The Ongoing Case Against Canada Drugs
In August 2015, the U.S. Department of Justice unsealed a November 2014 grand jury indictment filed against eight individuals and six companies associated with the Canadian online pharmacy giant CanadaDrugs.com. CanadaDrugs.com allegedly sold $78 million worth of unapproved, mislabeled and counterfeit cancer drugs to doctors across the U.S. between 2009 and 2012.
According to its own website, CanadaDrugs.com has been selling American patients imported prescription drugs–a practice that the FDA says is illegal–since 2001. The company allegedly used Barbados- and United Kingdom-based subsidiaries to expand its business to physician's offices in 2009. The company and its subsidiaries allegedly shipped illegally imported medicines which passed through the U.K. to dropshippers at three locations in the U.S.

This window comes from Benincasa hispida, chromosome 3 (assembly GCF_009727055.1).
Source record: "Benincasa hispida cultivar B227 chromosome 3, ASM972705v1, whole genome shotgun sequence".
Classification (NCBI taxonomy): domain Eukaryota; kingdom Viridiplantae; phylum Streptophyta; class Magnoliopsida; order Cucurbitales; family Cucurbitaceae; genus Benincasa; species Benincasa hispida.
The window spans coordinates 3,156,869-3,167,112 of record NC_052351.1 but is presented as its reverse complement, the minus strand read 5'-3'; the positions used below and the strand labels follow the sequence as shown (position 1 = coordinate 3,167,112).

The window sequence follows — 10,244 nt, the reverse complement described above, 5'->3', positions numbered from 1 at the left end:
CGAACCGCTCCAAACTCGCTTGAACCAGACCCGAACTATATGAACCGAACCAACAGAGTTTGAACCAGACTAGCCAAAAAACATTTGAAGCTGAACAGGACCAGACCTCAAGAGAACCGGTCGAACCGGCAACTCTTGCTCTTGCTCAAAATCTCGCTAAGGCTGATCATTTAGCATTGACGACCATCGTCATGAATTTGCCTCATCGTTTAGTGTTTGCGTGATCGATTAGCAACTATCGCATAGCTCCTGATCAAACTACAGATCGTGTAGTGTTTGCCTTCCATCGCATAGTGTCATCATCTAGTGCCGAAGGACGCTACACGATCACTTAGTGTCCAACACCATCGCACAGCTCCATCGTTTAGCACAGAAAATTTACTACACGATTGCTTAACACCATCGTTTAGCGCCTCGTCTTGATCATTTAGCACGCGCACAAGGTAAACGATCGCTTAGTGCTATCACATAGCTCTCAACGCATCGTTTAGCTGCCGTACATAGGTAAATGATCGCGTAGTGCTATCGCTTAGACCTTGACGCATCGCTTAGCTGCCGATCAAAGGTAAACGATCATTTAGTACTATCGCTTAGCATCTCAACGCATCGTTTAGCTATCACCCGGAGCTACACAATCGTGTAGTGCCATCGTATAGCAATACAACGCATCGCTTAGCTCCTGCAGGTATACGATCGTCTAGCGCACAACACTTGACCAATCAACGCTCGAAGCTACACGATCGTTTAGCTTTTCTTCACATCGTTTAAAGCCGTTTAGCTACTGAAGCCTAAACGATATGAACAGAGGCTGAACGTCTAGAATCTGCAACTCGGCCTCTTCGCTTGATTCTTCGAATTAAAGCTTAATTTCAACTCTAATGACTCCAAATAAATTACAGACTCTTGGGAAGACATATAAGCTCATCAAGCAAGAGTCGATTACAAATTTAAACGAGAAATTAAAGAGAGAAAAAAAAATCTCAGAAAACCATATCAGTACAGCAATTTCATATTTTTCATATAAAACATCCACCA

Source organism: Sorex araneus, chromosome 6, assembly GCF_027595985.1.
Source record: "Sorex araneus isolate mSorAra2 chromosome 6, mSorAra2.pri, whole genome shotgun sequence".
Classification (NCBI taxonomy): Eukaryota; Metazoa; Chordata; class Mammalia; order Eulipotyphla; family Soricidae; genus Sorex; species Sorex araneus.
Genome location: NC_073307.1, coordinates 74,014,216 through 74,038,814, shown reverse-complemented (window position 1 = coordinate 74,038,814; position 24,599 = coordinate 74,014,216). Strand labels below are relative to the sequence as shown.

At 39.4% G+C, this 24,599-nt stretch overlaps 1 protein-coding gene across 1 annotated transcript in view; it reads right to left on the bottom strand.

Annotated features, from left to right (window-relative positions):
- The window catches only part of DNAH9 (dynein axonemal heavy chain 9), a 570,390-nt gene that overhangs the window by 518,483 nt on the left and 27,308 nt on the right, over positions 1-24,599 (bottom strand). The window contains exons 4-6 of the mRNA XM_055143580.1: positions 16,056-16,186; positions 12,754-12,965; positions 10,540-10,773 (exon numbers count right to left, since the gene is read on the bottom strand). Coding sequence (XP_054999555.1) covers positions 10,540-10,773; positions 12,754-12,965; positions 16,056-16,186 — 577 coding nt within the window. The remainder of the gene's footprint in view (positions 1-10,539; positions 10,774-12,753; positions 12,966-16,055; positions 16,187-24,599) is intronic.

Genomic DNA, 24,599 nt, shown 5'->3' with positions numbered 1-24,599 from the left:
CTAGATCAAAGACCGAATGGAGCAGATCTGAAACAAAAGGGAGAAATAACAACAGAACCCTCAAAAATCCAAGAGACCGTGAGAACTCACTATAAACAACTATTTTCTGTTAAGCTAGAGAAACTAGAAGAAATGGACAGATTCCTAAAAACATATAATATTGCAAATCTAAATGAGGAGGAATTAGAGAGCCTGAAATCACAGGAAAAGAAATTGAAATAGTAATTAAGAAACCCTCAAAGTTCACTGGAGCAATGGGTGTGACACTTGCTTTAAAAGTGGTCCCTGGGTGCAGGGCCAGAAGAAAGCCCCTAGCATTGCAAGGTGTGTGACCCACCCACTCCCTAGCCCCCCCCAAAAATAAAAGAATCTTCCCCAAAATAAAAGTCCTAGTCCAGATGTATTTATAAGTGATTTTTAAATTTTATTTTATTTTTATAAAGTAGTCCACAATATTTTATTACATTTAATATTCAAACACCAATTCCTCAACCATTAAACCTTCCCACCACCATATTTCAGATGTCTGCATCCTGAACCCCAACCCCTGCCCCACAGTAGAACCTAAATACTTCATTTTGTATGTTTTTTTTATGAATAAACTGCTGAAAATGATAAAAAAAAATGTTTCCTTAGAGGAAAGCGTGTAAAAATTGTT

The November 2014 indictment links CanadaDrugs.com to the distribution of two lots of counterfeit cancer medications--Avastin and Altuzan--to medical practices in the United States. It alleges that the company tried to conceal the problem rather than reporting the supply chain breach to the FDA.
The FDA's discovery of the counterfeit Avastin and Altuzan, which did not contain any active ingredient, led to a country-wide recall of Avastin in February 2012. The counterfeit cancer medications reached patients like beloved Arizona grandmother Betty Hunter, who died of lung cancer in 2011.
Since 2012, the FDA has warned more than 500 medical practices in 49 states that they have been buying misbranded drugs from subsidiaries of CanadaDrugs.com.